• The Spanish language has formal and informal ways of addressing people, which must be used appropriately to not appear too casual with older people or people you just met.

  • In Saudi Arabia and much of the Middle East, bare legs and arms are forbidden; you must wear long pants or a long skirt and cover your arms for modesty.

  • Many Latin Americans are comfortable standing much closer when they speak to each other, and it’s considered rude to back away during a conversation.

  • The colour white in China is reserved for funerals and death. Therefore, never give white flowers as a gift, and even wearing white may not be appropriate in many situations.

  • Workers in the Netherlands and Scandinavia often pause for coffee in the afternoon, during which time people take a break from work, and you may not temporarily receive service at places like banks.

  • In Indonesia, you never drink tea before your host or other important people at the table have taken a first sip.

As you can imagine from these examples, the impact of culture on international business is huge! If you want to make a good impression that furthers business, understanding cultural norms is essential. In many cases, this means building relationships rather than getting down to business quickly. You may even speak the same language but have vastly different social behaviours, such as the difference between queuing in the United States and the United Kingdom.

And, of course, knowing the formal language isn’t the same as being familiar with slang. You might have heard the unfortunate story about how auto manufacturer Honda had to change the name of the “Fitta” model to “Jazz” in some Nordic countries. It turned out that “fitta” is a vulgar term for female genitalia in Norwegian, Danish, and Swedish, which tanked sales of this car for years after the gaffe. Similarly, in the 1970s, Chevrolet had trouble selling their “Nova” in Latin America, as “no va” means “doesn’t go” in Spanish.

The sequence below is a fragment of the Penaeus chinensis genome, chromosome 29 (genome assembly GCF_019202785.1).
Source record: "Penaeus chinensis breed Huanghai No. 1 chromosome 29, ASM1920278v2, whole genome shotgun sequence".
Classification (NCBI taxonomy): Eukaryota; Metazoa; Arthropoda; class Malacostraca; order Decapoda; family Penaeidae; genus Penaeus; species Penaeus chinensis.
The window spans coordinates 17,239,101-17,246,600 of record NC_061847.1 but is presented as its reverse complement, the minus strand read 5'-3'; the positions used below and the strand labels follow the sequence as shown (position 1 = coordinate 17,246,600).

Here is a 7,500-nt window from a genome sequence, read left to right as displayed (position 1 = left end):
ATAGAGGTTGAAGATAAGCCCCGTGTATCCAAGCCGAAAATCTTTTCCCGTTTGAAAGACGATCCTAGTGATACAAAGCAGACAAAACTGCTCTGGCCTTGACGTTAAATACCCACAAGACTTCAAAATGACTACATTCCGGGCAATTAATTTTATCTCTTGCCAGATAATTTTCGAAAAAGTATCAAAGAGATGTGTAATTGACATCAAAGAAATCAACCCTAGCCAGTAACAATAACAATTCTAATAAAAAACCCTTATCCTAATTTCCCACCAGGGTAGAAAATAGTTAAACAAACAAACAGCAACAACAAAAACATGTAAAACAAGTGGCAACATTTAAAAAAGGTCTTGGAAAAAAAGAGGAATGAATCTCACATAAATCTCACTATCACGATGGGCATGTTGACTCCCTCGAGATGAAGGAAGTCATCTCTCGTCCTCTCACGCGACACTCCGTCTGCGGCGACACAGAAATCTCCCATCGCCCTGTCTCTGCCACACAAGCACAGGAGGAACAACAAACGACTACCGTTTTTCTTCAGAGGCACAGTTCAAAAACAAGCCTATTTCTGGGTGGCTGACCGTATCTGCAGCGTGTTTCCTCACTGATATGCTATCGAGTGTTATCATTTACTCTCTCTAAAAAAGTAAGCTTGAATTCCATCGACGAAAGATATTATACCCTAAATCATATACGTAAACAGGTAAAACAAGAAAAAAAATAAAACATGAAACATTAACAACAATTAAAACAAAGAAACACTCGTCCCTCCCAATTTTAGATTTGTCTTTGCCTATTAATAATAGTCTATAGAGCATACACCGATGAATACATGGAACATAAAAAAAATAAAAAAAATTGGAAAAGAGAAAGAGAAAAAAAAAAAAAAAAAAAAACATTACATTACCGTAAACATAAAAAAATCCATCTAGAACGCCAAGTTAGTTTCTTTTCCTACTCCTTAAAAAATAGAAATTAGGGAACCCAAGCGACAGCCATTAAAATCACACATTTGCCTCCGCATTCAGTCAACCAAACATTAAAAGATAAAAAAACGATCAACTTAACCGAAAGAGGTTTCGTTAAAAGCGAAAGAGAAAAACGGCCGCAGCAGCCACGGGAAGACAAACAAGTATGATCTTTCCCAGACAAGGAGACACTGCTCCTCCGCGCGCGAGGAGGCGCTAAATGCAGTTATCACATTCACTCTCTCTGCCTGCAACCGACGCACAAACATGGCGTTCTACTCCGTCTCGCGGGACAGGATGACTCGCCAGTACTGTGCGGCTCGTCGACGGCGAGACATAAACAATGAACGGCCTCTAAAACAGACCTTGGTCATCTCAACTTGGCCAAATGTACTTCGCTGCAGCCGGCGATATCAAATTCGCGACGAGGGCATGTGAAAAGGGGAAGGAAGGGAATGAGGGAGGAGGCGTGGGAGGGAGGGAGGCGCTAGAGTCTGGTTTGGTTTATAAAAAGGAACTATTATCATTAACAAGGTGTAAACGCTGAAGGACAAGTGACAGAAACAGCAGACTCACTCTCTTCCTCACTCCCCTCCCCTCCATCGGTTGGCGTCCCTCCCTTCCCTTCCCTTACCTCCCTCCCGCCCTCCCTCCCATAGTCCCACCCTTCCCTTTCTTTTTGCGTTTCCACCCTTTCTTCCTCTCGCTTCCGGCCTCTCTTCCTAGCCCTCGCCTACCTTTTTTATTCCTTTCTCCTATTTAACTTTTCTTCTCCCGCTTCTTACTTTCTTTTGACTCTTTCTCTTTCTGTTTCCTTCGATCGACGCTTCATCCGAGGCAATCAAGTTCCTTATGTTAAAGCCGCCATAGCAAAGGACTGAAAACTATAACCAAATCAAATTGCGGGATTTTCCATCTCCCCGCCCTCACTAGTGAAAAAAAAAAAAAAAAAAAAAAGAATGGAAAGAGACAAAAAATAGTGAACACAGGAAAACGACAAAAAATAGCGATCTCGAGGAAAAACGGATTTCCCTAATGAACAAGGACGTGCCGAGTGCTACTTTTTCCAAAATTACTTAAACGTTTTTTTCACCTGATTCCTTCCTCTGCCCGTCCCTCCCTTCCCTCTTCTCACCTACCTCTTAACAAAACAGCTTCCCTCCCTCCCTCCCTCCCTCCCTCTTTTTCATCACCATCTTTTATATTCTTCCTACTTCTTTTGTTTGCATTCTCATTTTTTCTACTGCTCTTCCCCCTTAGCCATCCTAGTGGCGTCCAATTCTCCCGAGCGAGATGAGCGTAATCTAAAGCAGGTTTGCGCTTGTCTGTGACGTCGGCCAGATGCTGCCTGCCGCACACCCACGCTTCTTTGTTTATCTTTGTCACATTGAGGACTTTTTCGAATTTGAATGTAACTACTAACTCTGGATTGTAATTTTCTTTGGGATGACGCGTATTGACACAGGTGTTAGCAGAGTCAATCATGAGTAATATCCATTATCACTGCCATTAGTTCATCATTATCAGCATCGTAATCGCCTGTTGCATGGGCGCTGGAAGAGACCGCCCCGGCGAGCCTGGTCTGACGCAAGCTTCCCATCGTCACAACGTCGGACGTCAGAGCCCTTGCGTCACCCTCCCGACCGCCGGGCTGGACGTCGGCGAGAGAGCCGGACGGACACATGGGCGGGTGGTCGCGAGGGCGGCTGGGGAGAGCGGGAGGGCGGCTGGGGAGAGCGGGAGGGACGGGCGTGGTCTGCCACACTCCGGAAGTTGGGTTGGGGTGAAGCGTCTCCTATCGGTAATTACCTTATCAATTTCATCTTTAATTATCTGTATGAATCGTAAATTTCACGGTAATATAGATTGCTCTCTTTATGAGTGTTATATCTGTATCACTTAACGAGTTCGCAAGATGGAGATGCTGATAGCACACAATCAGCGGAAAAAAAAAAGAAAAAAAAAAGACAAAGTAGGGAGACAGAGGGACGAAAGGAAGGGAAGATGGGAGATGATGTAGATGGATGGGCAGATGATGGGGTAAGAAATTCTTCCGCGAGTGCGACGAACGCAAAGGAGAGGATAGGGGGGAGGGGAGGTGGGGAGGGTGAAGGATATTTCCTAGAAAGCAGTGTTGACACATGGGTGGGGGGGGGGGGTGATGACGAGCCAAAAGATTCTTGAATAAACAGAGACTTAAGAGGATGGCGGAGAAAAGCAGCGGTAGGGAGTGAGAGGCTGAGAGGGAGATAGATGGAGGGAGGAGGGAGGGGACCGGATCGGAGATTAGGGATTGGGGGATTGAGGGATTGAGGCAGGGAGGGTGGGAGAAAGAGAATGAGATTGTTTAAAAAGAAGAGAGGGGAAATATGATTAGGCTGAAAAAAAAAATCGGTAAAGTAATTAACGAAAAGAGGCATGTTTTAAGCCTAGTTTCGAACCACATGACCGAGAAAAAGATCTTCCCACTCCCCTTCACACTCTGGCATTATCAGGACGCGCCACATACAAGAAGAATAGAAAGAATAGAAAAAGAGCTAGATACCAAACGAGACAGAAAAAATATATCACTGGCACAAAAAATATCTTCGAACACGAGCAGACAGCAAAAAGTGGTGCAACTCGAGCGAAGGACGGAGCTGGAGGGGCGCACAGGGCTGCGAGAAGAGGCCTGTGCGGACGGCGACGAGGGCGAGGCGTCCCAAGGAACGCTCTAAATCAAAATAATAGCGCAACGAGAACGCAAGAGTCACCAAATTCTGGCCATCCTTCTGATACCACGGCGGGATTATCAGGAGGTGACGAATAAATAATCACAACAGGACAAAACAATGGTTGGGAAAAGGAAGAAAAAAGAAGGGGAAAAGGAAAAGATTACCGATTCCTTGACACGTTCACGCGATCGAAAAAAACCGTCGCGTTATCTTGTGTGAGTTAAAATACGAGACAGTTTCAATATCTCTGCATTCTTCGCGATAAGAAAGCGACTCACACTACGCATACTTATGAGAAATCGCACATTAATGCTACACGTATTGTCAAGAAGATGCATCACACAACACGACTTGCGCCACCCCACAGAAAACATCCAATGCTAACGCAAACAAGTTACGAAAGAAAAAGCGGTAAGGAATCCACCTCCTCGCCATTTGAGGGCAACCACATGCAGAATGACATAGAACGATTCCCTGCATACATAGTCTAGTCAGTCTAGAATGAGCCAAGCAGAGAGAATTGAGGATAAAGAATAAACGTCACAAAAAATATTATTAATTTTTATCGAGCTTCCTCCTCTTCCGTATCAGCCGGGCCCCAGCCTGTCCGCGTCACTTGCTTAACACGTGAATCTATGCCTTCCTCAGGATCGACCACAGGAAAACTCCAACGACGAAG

The best way to practice cultural awareness when doing business globally is to do your homework. Before taking a trip or even having an online meeting, learn a bit about the history, geography, and cultural etiquette of the people and country you are engaging with. But to really build the relationship, it is crucial to ask individuals sincere questions about their experiences to better understand their values and beliefs.

How Can You Encourage Cultural Sensitivity With International Business?

You could also hire a consultant to advise your workplace on cultural etiquette and standards, which is smart if you’re going to have a long-term relationship with people in an overseas culture. A deep understanding of the importance of cultural sensitivity in business goes a long way and is well worth the investment. With a trainer, you can go into depth on business topics like localizing sales, managerial styles, problem-solving, and the like, as well as more general subjects like male-female interactions, eating, and greetings. Are you expected to bring a gift when visiting someone's home or office? What topics of conversation are taboo in a business setting? Is haggling over price okay?

Other ways to encourage international cultural sensitivity include:

  • Taking language classes

  • Eating out at restaurants with foreign cuisines, run by people from that culture

  • Joining a less formal in-person or online “meetup” group to practice cross-cultural communication in a low-pressure setting

  • Reading books and watching films from other countries

  • Asking members of your own office to share their cultural practices

With today’s emphasis on global markets, it makes good business sense to be culturally aware. But it has to start in your own workplace, and some businesses struggle with that.

If you need help promoting cultural awareness in your company, Tough Convos is here to help. We can get the discussion started, even if it leads to some uncomfortable conversations at first. To learn more or to set up a meeting with your workplace, contact us at 858-876-8176, or reach out online to let us know how we can assist you.